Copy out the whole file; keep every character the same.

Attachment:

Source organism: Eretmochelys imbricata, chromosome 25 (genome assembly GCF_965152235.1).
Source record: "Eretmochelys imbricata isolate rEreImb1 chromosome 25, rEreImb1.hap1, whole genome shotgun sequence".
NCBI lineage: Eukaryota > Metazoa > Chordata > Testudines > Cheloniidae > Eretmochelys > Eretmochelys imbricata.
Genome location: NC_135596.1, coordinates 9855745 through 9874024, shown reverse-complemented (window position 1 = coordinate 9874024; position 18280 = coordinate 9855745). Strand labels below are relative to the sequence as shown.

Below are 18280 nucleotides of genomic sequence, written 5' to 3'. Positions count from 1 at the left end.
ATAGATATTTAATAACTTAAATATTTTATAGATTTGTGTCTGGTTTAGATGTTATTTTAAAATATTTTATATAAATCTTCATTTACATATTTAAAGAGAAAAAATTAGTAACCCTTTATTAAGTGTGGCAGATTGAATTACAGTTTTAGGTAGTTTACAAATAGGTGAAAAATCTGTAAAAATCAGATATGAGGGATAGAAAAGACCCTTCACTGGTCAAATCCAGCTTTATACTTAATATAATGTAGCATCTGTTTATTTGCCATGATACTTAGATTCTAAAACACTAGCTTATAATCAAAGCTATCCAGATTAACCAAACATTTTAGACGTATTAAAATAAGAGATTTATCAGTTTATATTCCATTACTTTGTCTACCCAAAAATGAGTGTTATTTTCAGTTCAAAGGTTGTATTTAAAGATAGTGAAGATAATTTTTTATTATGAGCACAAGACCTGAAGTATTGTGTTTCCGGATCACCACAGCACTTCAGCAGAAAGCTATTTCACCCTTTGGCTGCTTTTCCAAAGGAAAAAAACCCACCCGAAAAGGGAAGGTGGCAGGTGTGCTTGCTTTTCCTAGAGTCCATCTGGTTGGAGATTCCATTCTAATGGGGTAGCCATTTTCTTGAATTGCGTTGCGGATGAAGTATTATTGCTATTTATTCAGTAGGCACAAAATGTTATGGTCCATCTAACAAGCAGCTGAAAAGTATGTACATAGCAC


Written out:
Source organism: Eretmochelys imbricata, chromosome 25 (genome assembly GCF_965152235.1).
Source record: "Eretmochelys imbricata isolate rEreImb1 chromosome 25, rEreImb1.hap1, whole genome shotgun sequence".
NCBI lineage: Eukaryota > Metazoa > Chordata > Testudines > Cheloniidae > Eretmochelys > Eretmochelys imbricata.
Genome location: NC_135596.1, coordinates 9855745 through 9874024, shown reverse-complemented (window position 1 = coordinate 9874024; position 18280 = coordinate 9855745). Strand labels below are relative to the sequence as shown.

Below are 18280 nucleotides of genomic sequence, written 5' to 3'. Positions count from 1 at the left end.
ATAGATATTTAATAACTTAAATATTTTATAGATTTGTGTCTGGTTTAGATGTTATTTTAAAATATTTTATATAAATCTTCATTTACATATTTAAAGAGAAAAAATTAGTAACCCTTTATTAAGTGTGGCAGATTGAATTACAGTTTTAGGTAGTTTACAAATAGGTGAAAAATCTGTAAAAATCAGATATGAGGGATAGAAAAGACCCTTCACTGGTCAAATCCAGCTTTATACTTAATATAATGTAGCATCTGTTTATTTGCCATGATACTTAGATTCTAAAACACTAGCTTATAATCAAAGCTATCCAGATTAACCAAACATTTTAGACGTATTAAAATAAGAGATTTATCAGTTTATATTCCATTACTTTGTCTACCCAAAAATGAGTGTTATTTTCAGTTCAAAGGTTGTATTTAAAGATAGTGAAGATAATTTTTTATTATGAGCACAAGACCTGAAGTATTGTGTTTCCGGATCACCACAGCACTTCAGCAGAAAGCTATTTCACCCTTTGGCTGCTTTTCCAAAGGAAAAAAACCCACCCGAAAAGGGAAGGTGGCAGGTGTGCTTGCTTTTCCTAGAGTCCATCTGGTTGGAGATTCCATTCTAATGGGGTAGCCATTTTCTTGAATTGCGTTGCGGATGAAGTATTATTGCTATTTATTCAGTAGGCACAAAATGTTATGGTCCATCTAACAAGCAGCTGAAAAGTATGTACATAGCAC